We performed additional measurements in which only 100 nm or 200 nm of B2O3 (εr=3.6±0.2 at 1.0 THz) was thermally evaporated on a slightly different, but similar, metamaterial sample. In this case a 270 nm SiO2 layer was deposited on the Si surface before metallization and served to prevent diffusion of B2O3 into the Si substrate. Even with the 100 nm layer, a measurable shift is observed in the resonances indicating the sensitive manner in which these samples respond to their dielectric environment. The LC and dipole resonances are shown in Figs. 3(a) and 3(b), respectively. The frequency shifts are 2–3 GHz for the 100 nm overlayer, and 4–5 GHz for the 200 nm film. A 2 GHz shift for a resonance at 1.426 THz represents a shift of only one part in 713 or 0.14%. For the resonance at 0.503 THz this is a 0.40% shift. These steps are about 10–30 times smaller than previously reported results , and given the low resonator Q factors, effectively represent a continuous adjustability in the resonance frequency.
3.1. Analysis of experimental results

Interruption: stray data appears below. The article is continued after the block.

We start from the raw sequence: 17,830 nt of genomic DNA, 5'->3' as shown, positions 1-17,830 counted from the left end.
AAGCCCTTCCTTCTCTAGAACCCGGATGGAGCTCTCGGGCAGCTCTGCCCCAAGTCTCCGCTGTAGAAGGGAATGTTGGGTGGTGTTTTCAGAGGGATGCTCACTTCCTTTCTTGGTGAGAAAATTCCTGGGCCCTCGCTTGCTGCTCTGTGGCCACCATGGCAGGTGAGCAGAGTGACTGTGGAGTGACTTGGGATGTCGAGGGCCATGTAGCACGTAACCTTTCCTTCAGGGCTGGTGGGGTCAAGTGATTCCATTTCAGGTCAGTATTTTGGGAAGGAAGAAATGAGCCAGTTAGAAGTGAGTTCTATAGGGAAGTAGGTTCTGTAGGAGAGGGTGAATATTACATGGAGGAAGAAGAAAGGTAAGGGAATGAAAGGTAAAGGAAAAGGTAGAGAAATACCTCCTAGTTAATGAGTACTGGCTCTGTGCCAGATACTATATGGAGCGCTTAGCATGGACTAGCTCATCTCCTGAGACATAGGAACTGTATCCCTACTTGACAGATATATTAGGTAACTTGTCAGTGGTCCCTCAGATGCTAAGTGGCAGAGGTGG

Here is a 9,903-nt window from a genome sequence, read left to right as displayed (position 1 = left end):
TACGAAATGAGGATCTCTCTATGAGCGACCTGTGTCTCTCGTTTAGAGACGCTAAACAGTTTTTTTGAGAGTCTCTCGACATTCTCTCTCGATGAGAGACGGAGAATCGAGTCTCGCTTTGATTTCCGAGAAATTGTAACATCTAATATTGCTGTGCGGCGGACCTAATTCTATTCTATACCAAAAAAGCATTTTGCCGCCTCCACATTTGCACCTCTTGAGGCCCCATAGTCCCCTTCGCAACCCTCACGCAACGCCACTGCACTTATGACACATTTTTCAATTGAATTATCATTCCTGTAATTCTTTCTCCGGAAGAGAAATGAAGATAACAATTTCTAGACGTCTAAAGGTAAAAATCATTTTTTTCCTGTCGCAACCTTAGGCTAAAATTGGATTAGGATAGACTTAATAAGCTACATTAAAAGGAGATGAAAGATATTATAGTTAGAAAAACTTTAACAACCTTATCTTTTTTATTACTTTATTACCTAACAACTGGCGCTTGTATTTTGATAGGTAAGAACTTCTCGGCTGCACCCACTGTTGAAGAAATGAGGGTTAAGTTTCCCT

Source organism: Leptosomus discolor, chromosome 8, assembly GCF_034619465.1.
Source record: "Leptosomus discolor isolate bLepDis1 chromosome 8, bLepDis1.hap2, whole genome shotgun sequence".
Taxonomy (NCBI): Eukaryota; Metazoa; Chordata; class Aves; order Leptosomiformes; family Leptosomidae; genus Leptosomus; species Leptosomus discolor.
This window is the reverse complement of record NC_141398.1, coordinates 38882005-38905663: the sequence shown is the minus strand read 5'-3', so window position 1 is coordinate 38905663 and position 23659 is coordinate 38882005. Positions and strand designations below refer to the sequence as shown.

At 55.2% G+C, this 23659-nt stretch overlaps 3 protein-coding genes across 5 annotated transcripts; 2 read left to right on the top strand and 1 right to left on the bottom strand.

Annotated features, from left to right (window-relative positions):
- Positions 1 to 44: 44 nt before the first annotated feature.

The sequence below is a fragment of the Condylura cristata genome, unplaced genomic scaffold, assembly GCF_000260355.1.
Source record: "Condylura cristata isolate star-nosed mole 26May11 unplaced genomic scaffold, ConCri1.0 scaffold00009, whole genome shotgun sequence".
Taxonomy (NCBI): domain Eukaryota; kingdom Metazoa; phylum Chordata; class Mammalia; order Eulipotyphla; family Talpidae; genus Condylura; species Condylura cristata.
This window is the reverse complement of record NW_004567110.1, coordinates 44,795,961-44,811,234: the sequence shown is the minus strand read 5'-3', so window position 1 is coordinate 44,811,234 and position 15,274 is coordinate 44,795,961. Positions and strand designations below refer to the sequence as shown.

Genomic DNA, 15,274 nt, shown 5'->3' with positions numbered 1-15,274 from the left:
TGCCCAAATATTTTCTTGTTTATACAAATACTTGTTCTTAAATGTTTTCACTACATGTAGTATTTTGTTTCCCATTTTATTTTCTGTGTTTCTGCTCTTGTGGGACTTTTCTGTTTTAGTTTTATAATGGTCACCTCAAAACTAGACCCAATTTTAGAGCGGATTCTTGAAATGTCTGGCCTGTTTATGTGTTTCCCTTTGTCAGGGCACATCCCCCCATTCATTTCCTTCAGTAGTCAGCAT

We now discuss the implications of the measured data with respect to sensing limitations inherent in these metamaterials. While a 2–3 GHz resonance shift is both measurable and repeatable in our data, it is certainly approaching the minimum measurable change for this experimental configuration. Systems in which noise or sensor contamination is a larger issue would obviously require greater resonance shifts for positive identification. Since the measured resonance shifts were due to alterations in the SRR capacitance, one can formulate a quantitative approach to determining the limitations of SRRs as sensors. It begins by utilizing the RLC circuit model of the SRR, a valid and commonly used approach for describing SRR behavior [19–21]. In this case the resonance frequency is defined as ω 0=(LC)-1/2, where C and L are the capacitance and inductance of the SRR, respectively. As such, the change in resonance frequency as a function of capacitance can be derived as dω 0=-L/2(LC)-3/2dC. Expressed in terms of percentage change, dω 0/ω 0=-dC/(2C). Since ω 0 is a non-linear function of C these derivatives are only useful for linking small changes in dC and dω 0; this is generally satisfied in our case. Using the equations, a 2 GHz resonance redshift corresponding to dω 0/ω 0=-0.4% (at 0.503 THz) is caused by a 0.8% increase in SRR capacitance. It is generally accepted that most of the capacitive response of a SRR occurs in a small volume surrounding the ring gaps [13, 14]. This is due to the strong field enhancement commonly observed there. However, our measured data shows that this enhancement is not quite as useful for sensing as it first appears. The 100 nm B2O3 overlayer half fills all the regions (ring gaps and space between rings) bound by the 200 nm thick aluminum. Even with strong electric field concentration, this significant gap alteration only results in a ~0.8% change in the net SRR capacitance.